That said, I know that journalists need a hook to sell a story, and the Champion writer chose the ME story to try to get people interested, and to create a personal link with the author. And it is eye-catching, despite being a little misleading. 

I was also interviewed on the arts show on Ocean FM last weekend (listen above). I had talked to Harry Keaney about my first novel and this time he gave me more than fifteen minutes to talk about the book, so it was a good, wide-ranging interview. I think it gives a concise idea of what the book is about. 

The book has also received its first review. The website Goodreads is probably the main book reviewing site in the English language. The reviews there are written by normal readers, so it is a very democratic source for finding out about books. 

The first reviewer of the novel on Goodreads said that "The writing and plot construction are elegant without being mannered: this is literary fiction that is still highly readable. A recommendation for anyone interested in meditation, ME/CFS, modern Ireland, or just some good new literary fiction."        
I thought the review was perceptive and well-observed, and it mentioned some things that I hadn't thought of myself. It can be read in full here.  

Wednesday, January 30, 2019


I will finally manage to launch my new novel, Be Do Go Have in the coming weeks. In fact, I am doing a kind of mini book tour (very mini - it consists of two counties!), reading in two bookshops in the north-west and also in the special place that is the Yeats Building in Sligo. 

This may seem like overkill, but for an independent publisher, it is one of the only ways to sell books and engage with readers. When your marketing and promotion budget is minimal, and you don't have time to be on Twitter all day promoting your book, face to face encounters with people who might actually buy the book are invaluable. 

So there will be three launches for the price of one. The first will be in Liber bookshop, the last bookshop standing in Sligo that sells new books (the second-hand Bookmart is still going too). I sold a good few copies of my first novel, A Year in Lisbon, in Liber, so the place has been good to me. This is on Wednesday, February the 20th, at 6.00pm.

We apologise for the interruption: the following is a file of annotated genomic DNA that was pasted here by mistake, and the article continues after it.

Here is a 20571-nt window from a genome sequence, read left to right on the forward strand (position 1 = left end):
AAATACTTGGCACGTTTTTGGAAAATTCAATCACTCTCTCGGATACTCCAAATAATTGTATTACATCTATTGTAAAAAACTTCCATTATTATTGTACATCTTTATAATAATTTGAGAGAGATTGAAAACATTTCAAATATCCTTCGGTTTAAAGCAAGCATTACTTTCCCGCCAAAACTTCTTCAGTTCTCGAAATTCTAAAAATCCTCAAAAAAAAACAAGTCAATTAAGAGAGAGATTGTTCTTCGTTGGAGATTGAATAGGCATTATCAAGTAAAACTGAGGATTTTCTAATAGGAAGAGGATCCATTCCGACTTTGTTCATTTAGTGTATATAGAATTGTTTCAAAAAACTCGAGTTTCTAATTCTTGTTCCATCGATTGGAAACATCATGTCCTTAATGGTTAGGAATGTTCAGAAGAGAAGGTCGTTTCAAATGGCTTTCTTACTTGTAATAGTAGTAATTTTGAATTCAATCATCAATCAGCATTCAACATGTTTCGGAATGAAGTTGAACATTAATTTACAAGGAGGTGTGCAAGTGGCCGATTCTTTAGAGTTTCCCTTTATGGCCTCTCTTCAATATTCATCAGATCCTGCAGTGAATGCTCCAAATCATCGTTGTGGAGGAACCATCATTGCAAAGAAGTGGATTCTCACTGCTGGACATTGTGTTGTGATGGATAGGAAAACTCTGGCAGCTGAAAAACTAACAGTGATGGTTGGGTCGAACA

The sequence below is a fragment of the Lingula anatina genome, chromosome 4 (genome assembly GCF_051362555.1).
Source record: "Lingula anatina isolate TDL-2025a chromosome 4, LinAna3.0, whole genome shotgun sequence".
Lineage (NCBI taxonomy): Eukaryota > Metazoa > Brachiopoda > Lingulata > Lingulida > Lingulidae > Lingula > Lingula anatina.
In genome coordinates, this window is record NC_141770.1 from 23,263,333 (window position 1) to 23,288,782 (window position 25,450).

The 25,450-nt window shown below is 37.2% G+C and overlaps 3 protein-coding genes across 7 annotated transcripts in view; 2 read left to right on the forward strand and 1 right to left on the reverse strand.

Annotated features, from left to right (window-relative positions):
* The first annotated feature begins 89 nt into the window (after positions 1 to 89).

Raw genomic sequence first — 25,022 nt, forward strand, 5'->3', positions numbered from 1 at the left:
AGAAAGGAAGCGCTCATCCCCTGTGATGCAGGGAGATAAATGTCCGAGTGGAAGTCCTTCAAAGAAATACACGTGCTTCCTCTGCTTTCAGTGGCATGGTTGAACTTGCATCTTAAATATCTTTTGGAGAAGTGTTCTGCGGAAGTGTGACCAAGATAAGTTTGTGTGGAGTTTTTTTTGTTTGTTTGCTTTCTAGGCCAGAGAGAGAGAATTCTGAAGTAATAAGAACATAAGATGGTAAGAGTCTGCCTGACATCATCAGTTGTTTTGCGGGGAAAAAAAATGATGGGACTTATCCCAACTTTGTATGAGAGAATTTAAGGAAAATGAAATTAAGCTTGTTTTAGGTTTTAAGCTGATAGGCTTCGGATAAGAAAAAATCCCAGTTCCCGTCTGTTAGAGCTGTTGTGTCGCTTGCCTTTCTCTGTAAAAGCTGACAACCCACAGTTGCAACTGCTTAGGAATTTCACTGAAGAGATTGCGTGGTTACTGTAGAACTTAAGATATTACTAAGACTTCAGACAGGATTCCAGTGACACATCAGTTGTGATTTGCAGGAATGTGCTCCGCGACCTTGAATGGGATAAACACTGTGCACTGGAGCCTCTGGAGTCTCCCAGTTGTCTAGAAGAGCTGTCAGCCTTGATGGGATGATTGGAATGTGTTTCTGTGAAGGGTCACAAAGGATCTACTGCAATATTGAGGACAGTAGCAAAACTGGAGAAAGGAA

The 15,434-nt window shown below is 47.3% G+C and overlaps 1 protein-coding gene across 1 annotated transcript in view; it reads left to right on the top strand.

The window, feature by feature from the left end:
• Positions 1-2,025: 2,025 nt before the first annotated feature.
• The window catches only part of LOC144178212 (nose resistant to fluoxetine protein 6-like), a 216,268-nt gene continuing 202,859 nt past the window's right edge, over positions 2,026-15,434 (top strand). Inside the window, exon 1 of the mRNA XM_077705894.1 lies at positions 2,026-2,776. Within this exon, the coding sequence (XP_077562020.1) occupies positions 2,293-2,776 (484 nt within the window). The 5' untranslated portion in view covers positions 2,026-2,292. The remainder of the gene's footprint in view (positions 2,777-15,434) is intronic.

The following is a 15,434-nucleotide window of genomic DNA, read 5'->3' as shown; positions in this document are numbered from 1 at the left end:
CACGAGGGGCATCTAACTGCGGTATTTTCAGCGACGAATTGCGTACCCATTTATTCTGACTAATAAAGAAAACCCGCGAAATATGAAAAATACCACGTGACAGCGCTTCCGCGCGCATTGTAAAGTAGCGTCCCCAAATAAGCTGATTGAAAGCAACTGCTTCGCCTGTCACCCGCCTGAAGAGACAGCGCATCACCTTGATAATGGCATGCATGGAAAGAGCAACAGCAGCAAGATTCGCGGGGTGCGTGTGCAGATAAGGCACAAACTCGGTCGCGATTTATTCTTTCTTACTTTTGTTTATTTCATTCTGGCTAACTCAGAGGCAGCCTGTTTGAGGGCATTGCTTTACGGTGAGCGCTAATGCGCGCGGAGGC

The second event will be in my friend Orlagh's bookshop, The Reading Room, in Carrick-on-Shannon. This is the next day, on Thursday the 21st, at 6.30pm. The Reading Room is small but is packed with things that you would like to read, and is a great place to find interesting stuff. 

Finally, the week after, I will return to the Yeats Building in Sligo, on Thursday the 28th, at 7.30pm. I launched my first novel here, so it has good associations for me. It is a beautiful, historic building, and a perfect setting to finish my tiny book tour. 

Friday, January 4, 2019


It is dark;
the next time we see the light
it will be nearly Paddy’s Day.                  

The cave of winter
is solid and without cracks;
the dark has a physical substance
that you can almost hold;
I feel sure that I could go outside
with a bottle and put some in,
ready to take to a far off place
that needs a little darkness,
somewhere baking under
oppressive sunlight.

The dark is a blanket that covers,
it is a barrier that keeps stuff out,
a lid that closes us in.
Light is the thing that exists -
in waves and particles and rays and shafts -
and darkness is just light’s absence, 
but sometimes,
deep in the cavern that is the Irish winter,
the dark is the only thing that really is.
Light is the aberration and its opposite
is the natural order of things.

The dark does not care about us;
it is vast, like the ocean,
and just as full of contempt for
all of our mess and hassle and